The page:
Alexandra Kalev, a Princeton PhD, is an Associate Professor of Sociology at Tel Aviv University. Her research examines how corporate restructuring and compliance with antidiscrimination law affect gender and racial inequality, and what are effective remedies. Current projects include research on the ways workforce diversity affects corporate financial performance, (with Frank Dobbin), and a project on the construction of merit in performance evaluations and gender and age inequalities (with Uri Shwed).Together with the ASA Committee on the Status of Women in Sociology, she is conducting research on career disparities within the sociology profession. Kalev’s has published in the American Sociological Review, American Journal of Sociology, Administrative Science Quarterly and Law and Social Inquiry among others. She received the 2010 Richard W. Scott best paper award of the Organizations, Occupations and Work section of the American Sociological Association for her article, "Cracking the Glass Cages: Restructuring Work and Ascriptive Inequality."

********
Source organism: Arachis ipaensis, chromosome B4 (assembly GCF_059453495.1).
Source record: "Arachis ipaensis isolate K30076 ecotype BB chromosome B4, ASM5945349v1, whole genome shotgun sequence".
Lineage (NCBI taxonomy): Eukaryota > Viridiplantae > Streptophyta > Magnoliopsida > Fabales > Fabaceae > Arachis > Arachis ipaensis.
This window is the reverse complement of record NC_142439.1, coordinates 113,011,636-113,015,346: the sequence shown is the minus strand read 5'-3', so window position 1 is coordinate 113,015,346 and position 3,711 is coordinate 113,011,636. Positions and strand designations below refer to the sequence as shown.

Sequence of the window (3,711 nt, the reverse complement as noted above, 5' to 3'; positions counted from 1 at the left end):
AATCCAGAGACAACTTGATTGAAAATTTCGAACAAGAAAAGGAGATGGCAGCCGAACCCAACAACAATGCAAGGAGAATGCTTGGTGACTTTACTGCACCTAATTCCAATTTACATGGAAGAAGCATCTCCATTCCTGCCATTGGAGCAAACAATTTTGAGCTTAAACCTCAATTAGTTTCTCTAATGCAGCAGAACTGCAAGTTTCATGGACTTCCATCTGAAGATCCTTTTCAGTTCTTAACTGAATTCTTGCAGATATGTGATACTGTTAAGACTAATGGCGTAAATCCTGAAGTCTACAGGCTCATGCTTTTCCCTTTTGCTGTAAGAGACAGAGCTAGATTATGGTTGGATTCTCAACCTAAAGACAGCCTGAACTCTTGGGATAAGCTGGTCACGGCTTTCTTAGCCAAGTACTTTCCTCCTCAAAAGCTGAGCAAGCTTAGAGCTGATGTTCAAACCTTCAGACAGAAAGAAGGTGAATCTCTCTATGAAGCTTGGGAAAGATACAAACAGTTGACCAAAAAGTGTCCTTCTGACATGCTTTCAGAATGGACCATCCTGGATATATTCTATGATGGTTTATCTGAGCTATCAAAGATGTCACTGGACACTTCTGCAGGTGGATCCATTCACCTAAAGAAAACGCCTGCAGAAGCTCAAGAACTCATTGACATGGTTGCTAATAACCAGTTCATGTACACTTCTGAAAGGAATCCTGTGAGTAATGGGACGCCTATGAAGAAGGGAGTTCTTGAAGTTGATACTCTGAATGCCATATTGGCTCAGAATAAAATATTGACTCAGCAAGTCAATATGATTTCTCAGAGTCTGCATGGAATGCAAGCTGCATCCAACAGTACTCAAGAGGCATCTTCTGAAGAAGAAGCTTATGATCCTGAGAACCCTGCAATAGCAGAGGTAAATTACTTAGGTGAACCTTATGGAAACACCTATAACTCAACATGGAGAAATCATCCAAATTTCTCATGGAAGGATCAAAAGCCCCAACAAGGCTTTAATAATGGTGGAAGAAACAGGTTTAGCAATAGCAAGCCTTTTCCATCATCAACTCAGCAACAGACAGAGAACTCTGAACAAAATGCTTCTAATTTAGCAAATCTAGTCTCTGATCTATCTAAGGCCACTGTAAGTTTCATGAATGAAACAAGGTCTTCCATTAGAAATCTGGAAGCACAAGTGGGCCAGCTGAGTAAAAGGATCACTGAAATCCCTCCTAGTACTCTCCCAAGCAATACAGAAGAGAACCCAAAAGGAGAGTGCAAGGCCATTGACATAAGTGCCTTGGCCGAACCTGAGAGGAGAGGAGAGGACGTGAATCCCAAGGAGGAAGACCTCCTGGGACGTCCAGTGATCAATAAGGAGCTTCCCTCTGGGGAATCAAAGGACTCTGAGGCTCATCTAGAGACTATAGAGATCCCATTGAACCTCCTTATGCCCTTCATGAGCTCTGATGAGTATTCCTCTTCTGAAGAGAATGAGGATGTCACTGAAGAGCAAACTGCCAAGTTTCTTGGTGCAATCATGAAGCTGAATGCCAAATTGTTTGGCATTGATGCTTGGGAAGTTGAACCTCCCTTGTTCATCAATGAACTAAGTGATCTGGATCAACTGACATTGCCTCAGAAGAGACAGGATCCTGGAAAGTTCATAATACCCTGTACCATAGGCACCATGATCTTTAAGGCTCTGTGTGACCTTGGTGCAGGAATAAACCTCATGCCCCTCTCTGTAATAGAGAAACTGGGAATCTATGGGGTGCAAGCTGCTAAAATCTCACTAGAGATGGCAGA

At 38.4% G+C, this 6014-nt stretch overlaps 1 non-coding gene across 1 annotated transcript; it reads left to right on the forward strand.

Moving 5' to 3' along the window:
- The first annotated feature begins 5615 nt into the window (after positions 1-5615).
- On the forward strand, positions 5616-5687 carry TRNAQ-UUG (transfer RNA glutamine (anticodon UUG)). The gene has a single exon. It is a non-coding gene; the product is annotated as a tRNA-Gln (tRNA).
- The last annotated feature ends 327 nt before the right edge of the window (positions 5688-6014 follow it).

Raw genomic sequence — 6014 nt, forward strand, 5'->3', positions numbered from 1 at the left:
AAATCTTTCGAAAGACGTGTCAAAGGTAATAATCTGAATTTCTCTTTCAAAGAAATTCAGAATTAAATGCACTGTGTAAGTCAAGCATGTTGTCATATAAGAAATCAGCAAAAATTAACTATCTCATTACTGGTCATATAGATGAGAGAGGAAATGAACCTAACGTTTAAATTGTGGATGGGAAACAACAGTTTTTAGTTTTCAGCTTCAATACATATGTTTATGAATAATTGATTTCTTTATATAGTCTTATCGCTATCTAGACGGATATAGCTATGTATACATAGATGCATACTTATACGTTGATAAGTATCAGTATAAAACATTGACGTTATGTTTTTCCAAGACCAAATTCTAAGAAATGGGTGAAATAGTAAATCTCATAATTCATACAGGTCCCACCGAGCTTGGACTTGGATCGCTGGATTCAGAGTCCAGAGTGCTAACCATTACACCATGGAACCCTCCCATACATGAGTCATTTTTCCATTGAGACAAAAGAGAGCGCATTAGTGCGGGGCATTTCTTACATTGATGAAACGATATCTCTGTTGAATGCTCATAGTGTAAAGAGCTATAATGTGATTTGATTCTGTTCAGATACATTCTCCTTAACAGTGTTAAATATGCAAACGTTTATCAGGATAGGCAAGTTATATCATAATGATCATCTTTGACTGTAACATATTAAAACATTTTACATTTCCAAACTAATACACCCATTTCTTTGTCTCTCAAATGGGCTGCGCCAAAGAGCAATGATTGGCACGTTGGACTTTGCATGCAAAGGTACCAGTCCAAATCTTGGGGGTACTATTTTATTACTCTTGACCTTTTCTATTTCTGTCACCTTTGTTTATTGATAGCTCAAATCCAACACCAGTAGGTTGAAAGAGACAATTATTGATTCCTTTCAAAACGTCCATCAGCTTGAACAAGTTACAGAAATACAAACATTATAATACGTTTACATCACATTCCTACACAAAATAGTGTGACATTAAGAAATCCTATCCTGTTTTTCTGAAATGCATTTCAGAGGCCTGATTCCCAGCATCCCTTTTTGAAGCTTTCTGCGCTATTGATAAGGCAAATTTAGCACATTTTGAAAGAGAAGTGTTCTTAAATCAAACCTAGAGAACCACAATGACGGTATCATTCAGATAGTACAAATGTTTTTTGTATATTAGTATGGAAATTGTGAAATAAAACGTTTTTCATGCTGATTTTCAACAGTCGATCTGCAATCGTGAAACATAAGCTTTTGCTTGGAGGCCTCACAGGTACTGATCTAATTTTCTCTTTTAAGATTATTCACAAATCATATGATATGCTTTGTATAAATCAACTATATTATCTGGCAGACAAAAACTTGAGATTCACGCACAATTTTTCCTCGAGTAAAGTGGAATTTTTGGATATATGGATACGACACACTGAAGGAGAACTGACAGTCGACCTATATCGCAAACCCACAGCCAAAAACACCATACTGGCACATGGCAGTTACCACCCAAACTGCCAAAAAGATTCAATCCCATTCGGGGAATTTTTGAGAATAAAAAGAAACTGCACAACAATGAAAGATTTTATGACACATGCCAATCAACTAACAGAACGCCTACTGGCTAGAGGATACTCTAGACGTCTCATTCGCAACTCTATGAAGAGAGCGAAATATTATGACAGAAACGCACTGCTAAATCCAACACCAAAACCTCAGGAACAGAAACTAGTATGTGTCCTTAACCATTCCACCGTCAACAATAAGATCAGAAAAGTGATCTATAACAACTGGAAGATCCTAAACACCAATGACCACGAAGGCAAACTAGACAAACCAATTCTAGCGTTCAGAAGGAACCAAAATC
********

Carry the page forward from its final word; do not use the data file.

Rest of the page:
Minayo Nasiali

Assistant Professor
Department of History
University of Arizona

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 Leslye Obiora

 

 Nicholas Pedriana

 

 Robin Phinney

Research Associate
University of Minnesota
Department of Political Science

Paper: "Does Anti-Poverty Advocacy Matter? Interest Groups and State Policy Choices after Welfare Reform." (Download PDF)